Now, how does all of the above change with a different transcription?

Unintended Uses

When we created http://themachinefolksession.org in 2018, we intended it to be a venue for crowd-sourcing “Machine Folk” — music created by or with artificial intelligence. So far, over 700 tunes have been added, most of them by anonymous users of http://folkrnn.org. And over 60 recordings have also be added.

However, outside of my own use of the website, by far the biggest use has been strange automatic registrations like the below. There have been over 800 of these created since we opened the website. With a two step process to registration none of them have become fully registered.

Screen Shot 2019-07-11 at 10.55.41.png

Are these automatic registrations performed by bots? Are these bots coming for the music? Or are they spammers trying to infiltrate the bustling world of machine folk enthusiasts (current population in the low single digits)?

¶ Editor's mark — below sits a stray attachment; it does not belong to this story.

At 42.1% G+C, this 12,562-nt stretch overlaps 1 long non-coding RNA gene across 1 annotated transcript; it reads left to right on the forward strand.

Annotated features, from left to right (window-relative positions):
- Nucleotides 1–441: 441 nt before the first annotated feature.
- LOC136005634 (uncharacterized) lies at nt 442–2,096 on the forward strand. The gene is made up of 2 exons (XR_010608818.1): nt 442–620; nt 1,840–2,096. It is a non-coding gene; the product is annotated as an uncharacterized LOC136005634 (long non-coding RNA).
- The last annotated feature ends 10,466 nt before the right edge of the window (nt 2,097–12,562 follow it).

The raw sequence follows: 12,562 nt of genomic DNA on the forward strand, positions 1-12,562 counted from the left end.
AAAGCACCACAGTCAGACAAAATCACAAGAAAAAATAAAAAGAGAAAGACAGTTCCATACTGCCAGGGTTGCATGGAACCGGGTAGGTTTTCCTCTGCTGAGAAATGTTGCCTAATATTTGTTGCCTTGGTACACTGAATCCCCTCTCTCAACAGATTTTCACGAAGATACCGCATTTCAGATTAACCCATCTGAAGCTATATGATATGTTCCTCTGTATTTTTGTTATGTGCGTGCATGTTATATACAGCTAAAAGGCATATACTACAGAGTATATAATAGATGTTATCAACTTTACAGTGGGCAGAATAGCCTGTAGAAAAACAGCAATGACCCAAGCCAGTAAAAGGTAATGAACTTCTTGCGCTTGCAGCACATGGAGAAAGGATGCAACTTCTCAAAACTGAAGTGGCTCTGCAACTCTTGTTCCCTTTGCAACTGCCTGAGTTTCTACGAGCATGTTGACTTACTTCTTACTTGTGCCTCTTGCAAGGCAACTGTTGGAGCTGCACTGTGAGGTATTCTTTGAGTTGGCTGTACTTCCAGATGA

SweDS19: FIRST CALL FOR PRESENTATIONS AND POSTERS

http://www.kth.se/sweds19

October 15–16, KTH, Stockholm Sweden

The Swedish Workshop on Data Science (SweDS) is a national event aiming to maintain and develop data science research and its application in Sweden by fostering the exchange of ideas and promoting collaboration within and across disciplines. SweDS brings together researchers and practitioners working in a variety of academic, commercial or other sectors, and in the past has included presentations from a variety of domains, e.g., computer science, linguistics, economics, archaeology, environmental science, education, journalism, medicine, healthcare, biology, sociology, psychology, history, physics, chemistry, geography, forestry, design, and music.